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What Banks Can Learn from the Retail Industry

https://www.sld.com/white-papers/practical-advice-for-banks-borrowed-from-retail/

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White Paper August 3, 2017 by Jean-Pierre Lacroix
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What Banks Can Learn from the Retail Industry

Disruption is the new reality for every industry and the biggest challenge retailers of all stripes share is how to remain relevant with customers. Banks are not immune to these rapidly advancing changes and can learn a lot from retailers who live in a world of too many stores, a shift to online and mobile shopping, and rising operational costs. Sound familiar?

Our work within retail service industries, such as with telecommunications companies Cox CommunicationsCable and Wireless, Wireless Wave, and TBooth, has demonstrated that even in a commoditized and regulated industry, you can still stand out and grow. The same can be said for the apparel and foodservice industries, which have continued to respond to the shifting needs of value-driven customers who are looking to discover unique experiences and products. Gaining insights from other industries is pivotal for banks since customers come to their institutions with habits and expectations developed through experiences with those other industries. Understanding how to leverage these learned behaviors will help banks create better customer experiences that drive greater differentiation for their brands.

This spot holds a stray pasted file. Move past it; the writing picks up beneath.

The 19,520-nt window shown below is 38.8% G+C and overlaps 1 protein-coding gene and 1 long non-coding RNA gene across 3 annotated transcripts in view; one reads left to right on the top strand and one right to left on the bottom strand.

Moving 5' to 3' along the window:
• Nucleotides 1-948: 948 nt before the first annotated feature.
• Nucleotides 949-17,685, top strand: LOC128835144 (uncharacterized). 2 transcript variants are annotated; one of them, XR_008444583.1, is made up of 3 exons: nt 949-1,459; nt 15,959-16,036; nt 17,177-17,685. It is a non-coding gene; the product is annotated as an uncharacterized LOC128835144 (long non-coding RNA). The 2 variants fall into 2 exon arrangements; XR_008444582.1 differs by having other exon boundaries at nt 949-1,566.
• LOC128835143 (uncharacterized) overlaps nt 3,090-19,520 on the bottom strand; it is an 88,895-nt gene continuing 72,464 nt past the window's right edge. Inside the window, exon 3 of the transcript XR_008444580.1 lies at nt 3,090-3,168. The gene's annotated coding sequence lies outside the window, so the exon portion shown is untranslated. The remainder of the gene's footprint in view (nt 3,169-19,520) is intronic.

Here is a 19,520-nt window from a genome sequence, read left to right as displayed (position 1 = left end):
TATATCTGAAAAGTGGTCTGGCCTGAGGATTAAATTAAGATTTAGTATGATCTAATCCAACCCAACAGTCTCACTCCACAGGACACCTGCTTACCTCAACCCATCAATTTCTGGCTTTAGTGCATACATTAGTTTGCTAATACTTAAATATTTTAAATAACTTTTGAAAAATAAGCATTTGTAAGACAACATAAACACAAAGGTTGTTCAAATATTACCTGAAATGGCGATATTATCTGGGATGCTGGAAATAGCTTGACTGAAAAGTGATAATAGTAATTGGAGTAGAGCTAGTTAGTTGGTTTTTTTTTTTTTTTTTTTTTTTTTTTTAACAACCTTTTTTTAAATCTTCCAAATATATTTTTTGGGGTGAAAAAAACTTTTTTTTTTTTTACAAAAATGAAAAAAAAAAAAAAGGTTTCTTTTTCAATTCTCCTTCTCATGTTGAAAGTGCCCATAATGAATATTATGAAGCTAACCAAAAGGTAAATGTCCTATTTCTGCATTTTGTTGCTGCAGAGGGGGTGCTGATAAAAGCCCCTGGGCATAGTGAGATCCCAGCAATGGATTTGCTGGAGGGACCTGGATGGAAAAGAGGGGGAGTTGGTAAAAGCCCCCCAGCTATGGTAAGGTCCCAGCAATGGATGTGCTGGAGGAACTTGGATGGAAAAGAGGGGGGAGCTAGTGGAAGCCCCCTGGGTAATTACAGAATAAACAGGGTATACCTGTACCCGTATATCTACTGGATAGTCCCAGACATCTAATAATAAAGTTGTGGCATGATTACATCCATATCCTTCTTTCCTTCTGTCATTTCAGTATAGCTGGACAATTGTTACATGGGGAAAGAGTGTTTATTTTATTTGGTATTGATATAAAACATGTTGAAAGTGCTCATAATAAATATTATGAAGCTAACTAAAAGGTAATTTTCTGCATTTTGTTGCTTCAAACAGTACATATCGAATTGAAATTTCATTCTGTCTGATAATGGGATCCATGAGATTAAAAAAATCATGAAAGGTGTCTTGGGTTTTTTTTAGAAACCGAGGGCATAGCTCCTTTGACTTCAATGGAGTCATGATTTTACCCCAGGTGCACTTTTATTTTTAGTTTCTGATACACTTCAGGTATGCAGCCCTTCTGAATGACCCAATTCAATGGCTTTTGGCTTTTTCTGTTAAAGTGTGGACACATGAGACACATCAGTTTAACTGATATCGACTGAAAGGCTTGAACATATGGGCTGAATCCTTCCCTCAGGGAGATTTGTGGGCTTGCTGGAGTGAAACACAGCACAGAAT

To provide insights on which learned behaviors provide the best benefits for banks, we have listed what we believe are the most critical learnings from retail industry clients, grouped around our ideal engagement model. This ideal omni-experience model was created through years of assisting major brand transformation programs for companies such as Dairy QueenCox CommunicationsOfficeMax, and Regions Bank. Our model groups these learned behaviors into three categories: process levers, defined by how both the customer and the staff engage with the brand in the virtual and real world; structure levers, outlining the built environment and all of its features, from size, location, number of products/services to overall personality; and finally message levers, the communication tools and content required to effectively engage and tell the right brand story. All three of these transformational levers play a critical role in brands capitalizing on increasingly important behavioral economics.

For detailed insights on the lessons that banks can take away from other types of retailers, please fill out this form to view the entire white paper:

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